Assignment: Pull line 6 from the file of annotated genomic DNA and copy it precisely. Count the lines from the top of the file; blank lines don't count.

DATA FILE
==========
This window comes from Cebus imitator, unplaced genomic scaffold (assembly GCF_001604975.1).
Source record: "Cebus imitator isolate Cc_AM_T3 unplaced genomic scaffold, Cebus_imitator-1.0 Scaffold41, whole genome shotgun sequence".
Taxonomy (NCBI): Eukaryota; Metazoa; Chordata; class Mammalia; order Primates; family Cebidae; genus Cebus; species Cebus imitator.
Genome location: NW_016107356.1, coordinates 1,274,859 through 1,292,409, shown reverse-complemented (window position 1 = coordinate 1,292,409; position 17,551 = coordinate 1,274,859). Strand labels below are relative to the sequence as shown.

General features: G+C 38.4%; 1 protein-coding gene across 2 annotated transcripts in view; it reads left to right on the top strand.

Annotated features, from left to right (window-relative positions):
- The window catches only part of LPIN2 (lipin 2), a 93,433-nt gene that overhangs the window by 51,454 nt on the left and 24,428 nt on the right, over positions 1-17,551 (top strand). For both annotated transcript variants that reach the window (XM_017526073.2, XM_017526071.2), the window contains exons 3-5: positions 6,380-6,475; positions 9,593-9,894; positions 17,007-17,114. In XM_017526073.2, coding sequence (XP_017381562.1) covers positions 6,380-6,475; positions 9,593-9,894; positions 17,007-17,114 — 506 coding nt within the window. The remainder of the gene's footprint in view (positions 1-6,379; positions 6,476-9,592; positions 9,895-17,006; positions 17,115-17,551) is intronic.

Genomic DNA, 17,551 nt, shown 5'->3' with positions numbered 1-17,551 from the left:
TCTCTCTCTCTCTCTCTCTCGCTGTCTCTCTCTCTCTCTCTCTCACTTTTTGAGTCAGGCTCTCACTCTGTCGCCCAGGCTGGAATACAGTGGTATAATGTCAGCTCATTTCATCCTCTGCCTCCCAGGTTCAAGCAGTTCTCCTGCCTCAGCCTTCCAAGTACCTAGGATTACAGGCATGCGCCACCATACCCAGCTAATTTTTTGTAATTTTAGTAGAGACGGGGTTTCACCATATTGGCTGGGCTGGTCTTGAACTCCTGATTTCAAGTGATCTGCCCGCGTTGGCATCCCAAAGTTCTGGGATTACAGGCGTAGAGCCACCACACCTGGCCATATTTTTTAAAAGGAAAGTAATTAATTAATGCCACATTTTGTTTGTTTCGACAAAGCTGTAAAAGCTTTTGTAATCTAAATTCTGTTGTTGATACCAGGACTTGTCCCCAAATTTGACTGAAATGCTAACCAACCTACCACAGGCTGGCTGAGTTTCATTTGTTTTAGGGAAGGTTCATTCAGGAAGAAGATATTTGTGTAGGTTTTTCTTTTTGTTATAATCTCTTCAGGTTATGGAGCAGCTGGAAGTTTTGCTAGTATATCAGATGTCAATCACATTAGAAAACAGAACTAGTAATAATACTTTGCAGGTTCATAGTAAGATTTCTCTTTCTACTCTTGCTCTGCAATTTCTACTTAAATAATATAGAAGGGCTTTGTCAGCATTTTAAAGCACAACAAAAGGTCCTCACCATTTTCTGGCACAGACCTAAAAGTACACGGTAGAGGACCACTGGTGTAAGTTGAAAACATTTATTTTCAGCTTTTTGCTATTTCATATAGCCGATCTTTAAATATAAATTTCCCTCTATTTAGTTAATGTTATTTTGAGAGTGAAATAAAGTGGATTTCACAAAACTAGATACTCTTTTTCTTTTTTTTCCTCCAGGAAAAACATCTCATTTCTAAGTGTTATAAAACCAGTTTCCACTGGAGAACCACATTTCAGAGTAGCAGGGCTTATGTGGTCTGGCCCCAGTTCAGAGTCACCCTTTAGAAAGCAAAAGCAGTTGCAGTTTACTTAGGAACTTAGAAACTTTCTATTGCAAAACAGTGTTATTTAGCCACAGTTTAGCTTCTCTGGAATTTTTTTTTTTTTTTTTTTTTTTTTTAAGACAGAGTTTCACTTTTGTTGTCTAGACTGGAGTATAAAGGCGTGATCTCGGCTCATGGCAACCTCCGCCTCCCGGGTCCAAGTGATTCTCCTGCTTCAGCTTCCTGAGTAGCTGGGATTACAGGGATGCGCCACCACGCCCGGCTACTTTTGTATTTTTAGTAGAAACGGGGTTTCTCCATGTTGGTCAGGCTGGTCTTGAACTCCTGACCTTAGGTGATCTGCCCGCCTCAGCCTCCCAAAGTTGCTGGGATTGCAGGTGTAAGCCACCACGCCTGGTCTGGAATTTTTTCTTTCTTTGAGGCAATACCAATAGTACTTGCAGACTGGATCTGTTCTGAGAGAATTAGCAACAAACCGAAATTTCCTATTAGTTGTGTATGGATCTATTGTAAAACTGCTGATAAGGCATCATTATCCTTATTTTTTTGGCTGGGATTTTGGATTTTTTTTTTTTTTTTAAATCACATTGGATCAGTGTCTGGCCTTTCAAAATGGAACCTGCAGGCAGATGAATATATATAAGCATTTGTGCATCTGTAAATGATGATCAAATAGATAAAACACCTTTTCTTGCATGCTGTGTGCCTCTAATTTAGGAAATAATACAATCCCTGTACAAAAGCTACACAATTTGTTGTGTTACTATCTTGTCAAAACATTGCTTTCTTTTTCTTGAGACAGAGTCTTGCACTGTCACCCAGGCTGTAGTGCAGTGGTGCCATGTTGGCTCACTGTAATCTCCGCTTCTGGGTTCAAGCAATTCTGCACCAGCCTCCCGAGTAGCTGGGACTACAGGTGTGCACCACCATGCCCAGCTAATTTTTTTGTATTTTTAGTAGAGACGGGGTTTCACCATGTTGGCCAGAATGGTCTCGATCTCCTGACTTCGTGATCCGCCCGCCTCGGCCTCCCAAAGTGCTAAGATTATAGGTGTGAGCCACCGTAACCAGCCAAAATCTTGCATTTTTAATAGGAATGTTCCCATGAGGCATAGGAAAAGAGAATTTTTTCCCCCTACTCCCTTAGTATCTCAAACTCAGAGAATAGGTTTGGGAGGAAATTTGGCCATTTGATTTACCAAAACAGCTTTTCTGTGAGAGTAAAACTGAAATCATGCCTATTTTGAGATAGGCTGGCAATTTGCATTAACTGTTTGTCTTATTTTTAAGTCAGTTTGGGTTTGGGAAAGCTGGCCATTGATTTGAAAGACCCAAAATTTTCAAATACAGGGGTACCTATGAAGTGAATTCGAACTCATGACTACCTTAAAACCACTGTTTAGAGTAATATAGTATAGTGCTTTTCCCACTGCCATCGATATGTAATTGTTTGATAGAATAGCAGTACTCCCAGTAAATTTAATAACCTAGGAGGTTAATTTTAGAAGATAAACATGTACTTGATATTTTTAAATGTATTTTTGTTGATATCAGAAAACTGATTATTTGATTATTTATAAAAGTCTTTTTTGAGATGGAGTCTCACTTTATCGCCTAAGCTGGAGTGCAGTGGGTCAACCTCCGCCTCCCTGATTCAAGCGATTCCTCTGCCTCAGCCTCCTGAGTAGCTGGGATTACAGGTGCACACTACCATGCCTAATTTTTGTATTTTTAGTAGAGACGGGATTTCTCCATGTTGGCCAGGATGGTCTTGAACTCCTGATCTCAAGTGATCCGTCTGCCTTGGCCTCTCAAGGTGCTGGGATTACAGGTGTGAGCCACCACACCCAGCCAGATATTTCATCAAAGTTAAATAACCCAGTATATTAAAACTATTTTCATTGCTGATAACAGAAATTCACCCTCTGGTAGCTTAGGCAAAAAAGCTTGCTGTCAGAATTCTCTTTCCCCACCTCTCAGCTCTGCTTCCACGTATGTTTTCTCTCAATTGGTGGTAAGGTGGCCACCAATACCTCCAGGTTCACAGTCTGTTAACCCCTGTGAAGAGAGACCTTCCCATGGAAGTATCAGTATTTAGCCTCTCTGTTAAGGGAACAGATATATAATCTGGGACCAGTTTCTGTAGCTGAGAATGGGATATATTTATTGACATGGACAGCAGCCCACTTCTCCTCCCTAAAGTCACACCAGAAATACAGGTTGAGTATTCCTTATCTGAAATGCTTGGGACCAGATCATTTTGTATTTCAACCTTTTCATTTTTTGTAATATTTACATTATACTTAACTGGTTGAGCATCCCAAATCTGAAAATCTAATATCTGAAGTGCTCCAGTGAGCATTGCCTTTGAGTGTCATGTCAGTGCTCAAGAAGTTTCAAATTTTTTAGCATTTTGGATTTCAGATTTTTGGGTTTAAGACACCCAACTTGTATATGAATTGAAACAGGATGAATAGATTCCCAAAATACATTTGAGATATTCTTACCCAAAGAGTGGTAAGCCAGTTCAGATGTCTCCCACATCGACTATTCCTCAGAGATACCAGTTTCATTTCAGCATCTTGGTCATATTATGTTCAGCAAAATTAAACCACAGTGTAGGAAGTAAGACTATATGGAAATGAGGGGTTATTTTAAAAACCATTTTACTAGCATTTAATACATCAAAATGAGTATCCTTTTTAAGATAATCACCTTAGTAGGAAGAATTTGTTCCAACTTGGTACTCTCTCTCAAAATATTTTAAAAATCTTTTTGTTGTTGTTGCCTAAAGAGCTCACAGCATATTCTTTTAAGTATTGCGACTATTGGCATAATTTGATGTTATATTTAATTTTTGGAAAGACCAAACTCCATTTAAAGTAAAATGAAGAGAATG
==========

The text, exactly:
Annotated features, from left to right (window-relative positions):